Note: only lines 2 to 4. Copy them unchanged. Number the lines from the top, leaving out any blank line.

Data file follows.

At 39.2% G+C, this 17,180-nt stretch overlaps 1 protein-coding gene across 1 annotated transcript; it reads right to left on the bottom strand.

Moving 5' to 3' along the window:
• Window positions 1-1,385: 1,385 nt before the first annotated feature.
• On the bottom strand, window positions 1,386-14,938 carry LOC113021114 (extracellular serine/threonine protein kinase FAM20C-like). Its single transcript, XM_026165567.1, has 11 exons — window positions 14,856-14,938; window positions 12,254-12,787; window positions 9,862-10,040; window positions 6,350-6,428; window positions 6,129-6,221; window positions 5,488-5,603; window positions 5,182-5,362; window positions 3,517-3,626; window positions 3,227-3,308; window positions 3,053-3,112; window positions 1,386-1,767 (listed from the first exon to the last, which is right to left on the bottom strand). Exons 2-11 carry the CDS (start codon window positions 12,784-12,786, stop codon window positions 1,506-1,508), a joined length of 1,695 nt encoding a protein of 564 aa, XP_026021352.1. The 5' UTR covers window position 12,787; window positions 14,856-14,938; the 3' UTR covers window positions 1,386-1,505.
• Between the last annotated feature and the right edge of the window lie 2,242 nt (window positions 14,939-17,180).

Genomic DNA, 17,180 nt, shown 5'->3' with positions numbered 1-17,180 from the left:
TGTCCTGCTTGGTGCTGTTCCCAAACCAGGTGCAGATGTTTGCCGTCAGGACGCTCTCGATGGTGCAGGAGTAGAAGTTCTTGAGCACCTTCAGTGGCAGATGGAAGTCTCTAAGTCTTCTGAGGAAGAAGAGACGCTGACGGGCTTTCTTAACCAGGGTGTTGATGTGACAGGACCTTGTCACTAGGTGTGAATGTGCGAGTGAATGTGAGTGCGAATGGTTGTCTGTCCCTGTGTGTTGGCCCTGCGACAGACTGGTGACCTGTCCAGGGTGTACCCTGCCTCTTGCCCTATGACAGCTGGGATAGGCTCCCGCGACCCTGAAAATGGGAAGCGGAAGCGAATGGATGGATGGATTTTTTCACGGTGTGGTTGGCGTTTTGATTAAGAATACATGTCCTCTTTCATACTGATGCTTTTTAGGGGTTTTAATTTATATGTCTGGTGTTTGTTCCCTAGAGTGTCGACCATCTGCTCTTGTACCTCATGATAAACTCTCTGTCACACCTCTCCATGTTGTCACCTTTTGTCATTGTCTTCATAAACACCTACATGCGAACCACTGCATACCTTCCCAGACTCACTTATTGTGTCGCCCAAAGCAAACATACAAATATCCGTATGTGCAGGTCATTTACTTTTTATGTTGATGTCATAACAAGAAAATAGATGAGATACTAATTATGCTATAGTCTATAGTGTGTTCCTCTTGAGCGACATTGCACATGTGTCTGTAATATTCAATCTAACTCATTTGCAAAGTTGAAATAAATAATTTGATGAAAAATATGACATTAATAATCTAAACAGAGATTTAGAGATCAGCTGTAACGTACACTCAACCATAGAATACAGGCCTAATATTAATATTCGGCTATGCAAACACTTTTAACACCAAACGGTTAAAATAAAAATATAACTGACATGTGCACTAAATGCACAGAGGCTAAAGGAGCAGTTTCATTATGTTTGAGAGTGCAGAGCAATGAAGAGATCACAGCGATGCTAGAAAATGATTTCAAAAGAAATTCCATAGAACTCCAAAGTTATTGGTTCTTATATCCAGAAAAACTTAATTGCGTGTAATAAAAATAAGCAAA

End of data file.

Moving 5' to 3' along the window:
• Window positions 1-1,385: 1,385 nt before the first annotated feature.
• On the bottom strand, window positions 1,386-14,938 carry LOC113021114 (extracellular serine/threonine protein kinase FAM20C-like). Its single transcript, XM_026165567.1, has 11 exons — window positions 14,856-14,938; window positions 12,254-12,787; window positions 9,862-10,040; window positions 6,350-6,428; window positions 6,129-6,221; window positions 5,488-5,603; window positions 5,182-5,362; window positions 3,517-3,626; window positions 3,227-3,308; window positions 3,053-3,112; window positions 1,386-1,767 (listed from the first exon to the last, which is right to left on the bottom strand). Exons 2-11 carry the CDS (start codon window positions 12,784-12,786, stop codon window positions 1,506-1,508), a joined length of 1,695 nt encoding a protein of 564 aa, XP_026021352.1. The 5' UTR covers window position 12,787; window positions 14,856-14,938; the 3' UTR covers window positions 1,386-1,505.